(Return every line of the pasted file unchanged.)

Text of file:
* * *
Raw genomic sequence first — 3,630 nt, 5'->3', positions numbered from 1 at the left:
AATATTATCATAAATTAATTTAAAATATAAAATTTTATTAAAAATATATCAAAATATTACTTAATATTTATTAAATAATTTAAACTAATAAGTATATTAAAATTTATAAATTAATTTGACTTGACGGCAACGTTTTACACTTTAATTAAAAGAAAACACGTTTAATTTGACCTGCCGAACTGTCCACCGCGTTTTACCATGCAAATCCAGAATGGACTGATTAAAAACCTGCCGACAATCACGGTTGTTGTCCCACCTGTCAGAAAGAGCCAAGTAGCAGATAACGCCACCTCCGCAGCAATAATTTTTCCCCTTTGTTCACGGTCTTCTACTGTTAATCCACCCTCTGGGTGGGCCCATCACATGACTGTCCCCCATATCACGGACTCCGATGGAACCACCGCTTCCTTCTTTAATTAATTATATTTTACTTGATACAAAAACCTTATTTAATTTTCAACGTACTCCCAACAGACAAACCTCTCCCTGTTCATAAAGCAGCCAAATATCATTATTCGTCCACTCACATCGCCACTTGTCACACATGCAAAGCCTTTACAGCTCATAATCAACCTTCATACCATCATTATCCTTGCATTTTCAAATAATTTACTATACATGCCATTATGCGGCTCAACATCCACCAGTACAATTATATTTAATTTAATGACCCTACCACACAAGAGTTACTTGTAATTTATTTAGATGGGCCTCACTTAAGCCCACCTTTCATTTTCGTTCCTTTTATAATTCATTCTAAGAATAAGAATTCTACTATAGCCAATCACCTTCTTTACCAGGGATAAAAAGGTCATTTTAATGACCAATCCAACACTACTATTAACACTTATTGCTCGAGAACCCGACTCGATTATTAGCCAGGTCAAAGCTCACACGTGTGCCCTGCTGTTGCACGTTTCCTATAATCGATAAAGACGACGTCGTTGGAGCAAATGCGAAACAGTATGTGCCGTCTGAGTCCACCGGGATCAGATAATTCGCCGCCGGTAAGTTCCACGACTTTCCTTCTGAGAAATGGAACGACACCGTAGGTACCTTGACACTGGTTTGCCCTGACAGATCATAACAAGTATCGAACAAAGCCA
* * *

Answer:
Raw genomic sequence first — 3,630 nt, 5'->3', positions numbered from 1 at the left:
AATATTATCATAAATTAATTTAAAATATAAAATTTTATTAAAAATATATCAAAATATTACTTAATATTTATTAAATAATTTAAACTAATAAGTATATTAAAATTTATAAATTAATTTGACTTGACGGCAACGTTTTACACTTTAATTAAAAGAAAACACGTTTAATTTGACCTGCCGAACTGTCCACCGCGTTTTACCATGCAAATCCAGAATGGACTGATTAAAAACCTGCCGACAATCACGGTTGTTGTCCCACCTGTCAGAAAGAGCCAAGTAGCAGATAACGCCACCTCCGCAGCAATAATTTTTCCCCTTTGTTCACGGTCTTCTACTGTTAATCCACCCTCTGGGTGGGCCCATCACATGACTGTCCCCCATATCACGGACTCCGATGGAACCACCGCTTCCTTCTTTAATTAATTATATTTTACTTGATACAAAAACCTTATTTAATTTTCAACGTACTCCCAACAGACAAACCTCTCCCTGTTCATAAAGCAGCCAAATATCATTATTCGTCCACTCACATCGCCACTTGTCACACATGCAAAGCCTTTACAGCTCATAATCAACCTTCATACCATCATTATCCTTGCATTTTCAAATAATTTACTATACATGCCATTATGCGGCTCAACATCCACCAGTACAATTATATTTAATTTAATGACCCTACCACACAAGAGTTACTTGTAATTTATTTAGATGGGCCTCACTTAAGCCCACCTTTCATTTTCGTTCCTTTTATAATTCATTCTAAGAATAAGAATTCTACTATAGCCAATCACCTTCTTTACCAGGGATAAAAAGGTCATTTTAATGACCAATCCAACACTACTATTAACACTTATTGCTCGAGAACCCGACTCGATTATTAGCCAGGTCAAAGCTCACACGTGTGCCCTGCTGTTGCACGTTTCCTATAATCGATAAAGACGACGTCGTTGGAGCAAATGCGAAACAGTATGTGCCGTCTGAGTCCACCGGGATCAGATAATTCGCCGCCGGTAAGTTCCACGACTTTCCTTCTGAGAAATGGAACGACACCGTAGGTACCTTGACACTGGTTTGCCCTGACAGATCATAACAAGTATCGAACAAAGCCA